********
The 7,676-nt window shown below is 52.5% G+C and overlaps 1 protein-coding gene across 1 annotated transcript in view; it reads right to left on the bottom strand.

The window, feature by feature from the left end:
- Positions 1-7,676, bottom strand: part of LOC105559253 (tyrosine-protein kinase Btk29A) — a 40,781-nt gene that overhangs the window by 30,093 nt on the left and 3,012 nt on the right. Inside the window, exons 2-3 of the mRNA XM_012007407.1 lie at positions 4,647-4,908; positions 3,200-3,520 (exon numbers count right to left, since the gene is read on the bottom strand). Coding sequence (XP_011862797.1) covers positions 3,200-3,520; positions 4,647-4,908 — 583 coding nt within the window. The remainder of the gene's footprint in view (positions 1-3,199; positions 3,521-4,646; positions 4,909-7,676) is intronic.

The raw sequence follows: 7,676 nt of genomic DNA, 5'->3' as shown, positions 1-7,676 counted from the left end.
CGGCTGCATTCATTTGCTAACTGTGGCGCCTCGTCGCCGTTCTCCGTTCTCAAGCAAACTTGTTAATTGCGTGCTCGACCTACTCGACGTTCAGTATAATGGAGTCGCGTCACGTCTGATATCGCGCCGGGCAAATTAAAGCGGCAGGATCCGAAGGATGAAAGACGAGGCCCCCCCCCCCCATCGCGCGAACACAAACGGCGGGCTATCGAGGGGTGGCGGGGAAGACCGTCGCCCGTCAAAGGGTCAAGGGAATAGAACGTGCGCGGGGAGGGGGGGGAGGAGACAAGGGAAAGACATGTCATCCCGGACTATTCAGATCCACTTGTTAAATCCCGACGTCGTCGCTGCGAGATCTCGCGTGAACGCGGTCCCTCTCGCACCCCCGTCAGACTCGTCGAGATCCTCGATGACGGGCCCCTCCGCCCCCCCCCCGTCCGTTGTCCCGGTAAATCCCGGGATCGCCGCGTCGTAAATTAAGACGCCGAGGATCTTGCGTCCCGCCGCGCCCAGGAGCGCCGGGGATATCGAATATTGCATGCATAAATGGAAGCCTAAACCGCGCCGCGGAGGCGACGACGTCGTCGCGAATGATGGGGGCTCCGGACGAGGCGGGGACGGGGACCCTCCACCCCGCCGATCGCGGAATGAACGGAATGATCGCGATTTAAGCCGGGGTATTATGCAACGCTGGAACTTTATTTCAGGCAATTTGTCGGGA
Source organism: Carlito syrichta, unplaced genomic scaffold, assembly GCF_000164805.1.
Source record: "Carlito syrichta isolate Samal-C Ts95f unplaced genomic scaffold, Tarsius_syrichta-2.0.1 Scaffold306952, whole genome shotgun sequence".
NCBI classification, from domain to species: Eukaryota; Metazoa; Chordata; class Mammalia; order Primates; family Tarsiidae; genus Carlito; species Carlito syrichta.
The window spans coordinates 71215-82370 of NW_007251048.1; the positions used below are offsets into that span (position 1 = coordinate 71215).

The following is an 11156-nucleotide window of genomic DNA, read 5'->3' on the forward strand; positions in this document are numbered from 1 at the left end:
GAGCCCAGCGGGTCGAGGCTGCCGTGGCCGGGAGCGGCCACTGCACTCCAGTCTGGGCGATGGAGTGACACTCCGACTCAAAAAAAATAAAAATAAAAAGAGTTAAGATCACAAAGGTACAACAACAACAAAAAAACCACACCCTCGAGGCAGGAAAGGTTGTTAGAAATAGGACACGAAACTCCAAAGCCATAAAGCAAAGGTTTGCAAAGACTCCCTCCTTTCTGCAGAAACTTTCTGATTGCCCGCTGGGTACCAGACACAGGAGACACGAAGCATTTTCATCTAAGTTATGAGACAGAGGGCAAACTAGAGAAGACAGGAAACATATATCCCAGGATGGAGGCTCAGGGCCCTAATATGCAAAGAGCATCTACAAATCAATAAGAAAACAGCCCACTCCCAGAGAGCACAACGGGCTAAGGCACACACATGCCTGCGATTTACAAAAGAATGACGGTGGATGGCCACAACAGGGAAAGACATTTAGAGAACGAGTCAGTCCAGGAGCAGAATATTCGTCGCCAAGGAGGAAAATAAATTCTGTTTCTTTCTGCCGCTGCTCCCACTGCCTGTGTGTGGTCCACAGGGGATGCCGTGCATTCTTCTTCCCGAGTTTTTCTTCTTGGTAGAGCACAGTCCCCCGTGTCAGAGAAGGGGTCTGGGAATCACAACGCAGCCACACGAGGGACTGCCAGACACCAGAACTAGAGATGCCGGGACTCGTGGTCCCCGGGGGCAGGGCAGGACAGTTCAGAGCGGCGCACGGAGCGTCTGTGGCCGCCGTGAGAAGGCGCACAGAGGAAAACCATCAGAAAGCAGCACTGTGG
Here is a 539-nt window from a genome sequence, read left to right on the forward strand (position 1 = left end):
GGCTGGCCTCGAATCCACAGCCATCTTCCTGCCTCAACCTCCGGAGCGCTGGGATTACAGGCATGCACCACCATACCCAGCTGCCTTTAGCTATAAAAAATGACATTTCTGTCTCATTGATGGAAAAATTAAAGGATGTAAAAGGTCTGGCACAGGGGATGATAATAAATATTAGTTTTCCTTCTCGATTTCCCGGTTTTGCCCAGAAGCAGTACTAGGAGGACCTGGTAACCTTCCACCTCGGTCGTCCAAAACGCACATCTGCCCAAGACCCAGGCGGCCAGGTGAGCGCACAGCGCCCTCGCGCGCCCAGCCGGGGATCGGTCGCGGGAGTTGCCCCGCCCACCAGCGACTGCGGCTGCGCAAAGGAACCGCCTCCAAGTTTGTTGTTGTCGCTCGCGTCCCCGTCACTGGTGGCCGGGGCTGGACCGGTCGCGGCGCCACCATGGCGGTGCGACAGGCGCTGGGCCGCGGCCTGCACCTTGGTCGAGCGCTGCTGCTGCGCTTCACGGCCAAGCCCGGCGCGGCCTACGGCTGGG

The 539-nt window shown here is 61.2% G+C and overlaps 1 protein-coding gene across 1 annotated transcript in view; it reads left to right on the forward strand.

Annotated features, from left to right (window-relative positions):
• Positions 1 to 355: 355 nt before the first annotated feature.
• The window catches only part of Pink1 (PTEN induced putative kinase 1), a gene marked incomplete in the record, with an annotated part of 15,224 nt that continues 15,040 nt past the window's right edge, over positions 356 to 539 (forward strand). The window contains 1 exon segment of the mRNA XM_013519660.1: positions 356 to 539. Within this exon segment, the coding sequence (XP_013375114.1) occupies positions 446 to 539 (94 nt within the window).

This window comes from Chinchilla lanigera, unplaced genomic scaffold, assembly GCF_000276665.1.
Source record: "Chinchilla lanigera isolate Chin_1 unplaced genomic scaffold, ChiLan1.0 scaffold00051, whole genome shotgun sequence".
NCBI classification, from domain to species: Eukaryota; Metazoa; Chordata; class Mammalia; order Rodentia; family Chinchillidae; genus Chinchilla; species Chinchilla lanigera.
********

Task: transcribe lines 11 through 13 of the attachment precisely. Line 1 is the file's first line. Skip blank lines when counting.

GAGCCCAGCGGGTCGAGGCTGCCGTGGCCGGGAGCGGCCACTGCACTCCAGTCTGGGCGATGGAGTGACACTCCGACTCAAAAAAAATAAAAATAAAAAGAGTTAAGATCACAAAGGTACAACAACAACAAAAAAACCACACCCTCGAGGCAGGAAAGGTTGTTAGAAATAGGACACGAAACTCCAAAGCCATAAAGCAAAGGTTTGCAAAGACTCCCTCCTTTCTGCAGAAACTTTCTGATTGCCCGCTGGGTACCAGACACAGGAGACACGAAGCATTTTCATCTAAGTTATGAGACAGAGGGCAAACTAGAGAAGACAGGAAACATATATCCCAGGATGGAGGCTCAGGGCCCTAATATGCAAAGAGCATCTACAAATCAATAAGAAAACAGCCCACTCCCAGAGAGCACAACGGGCTAAGGCACACACATGCCTGCGATTTACAAAAGAATGACGGTGGATGGCCACAACAGGGAAAGACATTTAGAGAACGAGTCAGTCCAGGAGCAGAATATTCGTCGCCAAGGAGGAAAATAAATTCTGTTTCTTTCTGCCGCTGCTCCCACTGCCTGTGTGTGGTCCACAGGGGATGCCGTGCATTCTTCTTCCCGAGTTTTTCTTCTTGGTAGAGCACAGTCCCCCGTGTCAGAGAAGGGGTCTGGGAATCACAACGCAGCCACACGAGGGACTGCCAGACACCAGAACTAGAGATGCCGGGACTCGTGGTCCCCGGGGGCAGGGCAGGACAGTTCAGAGCGGCGCACGGAGCGTCTGTGGCCGCCGTGAGAAGGCGCACAGAGGAAAACCATCAGAAAGCAGCACTGTGG
Here is a 539-nt window from a genome sequence, read left to right on the forward strand (position 1 = left end):
GGCTGGCCTCGAATCCACAGCCATCTTCCTGCCTCAACCTCCGGAGCGCTGGGATTACAGGCATGCACCACCATACCCAGCTGCCTTTAGCTATAAAAAATGACATTTCTGTCTCATTGATGGAAAAATTAAAGGATGTAAAAGGTCTGGCACAGGGGATGATAATAAATATTAGTTTTCCTTCTCGATTTCCCGGTTTTGCCCAGAAGCAGTACTAGGAGGACCTGGTAACCTTCCACCTCGGTCGTCCAAAACGCACATCTGCCCAAGACCCAGGCGGCCAGGTGAGCGCACAGCGCCCTCGCGCGCCCAGCCGGGGATCGGTCGCGGGAGTTGCCCCGCCCACCAGCGACTGCGGCTGCGCAAAGGAACCGCCTCCAAGTTTGTTGTTGTCGCTCGCGTCCCCGTCACTGGTGGCCGGGGCTGGACCGGTCGCGGCGCCACCATGGCGGTGCGACAGGCGCTGGGCCGCGGCCTGCACCTTGGTCGAGCGCTGCTGCTGCGCTTCACGGCCAAGCCCGGCGCGGCCTACGGCTGGG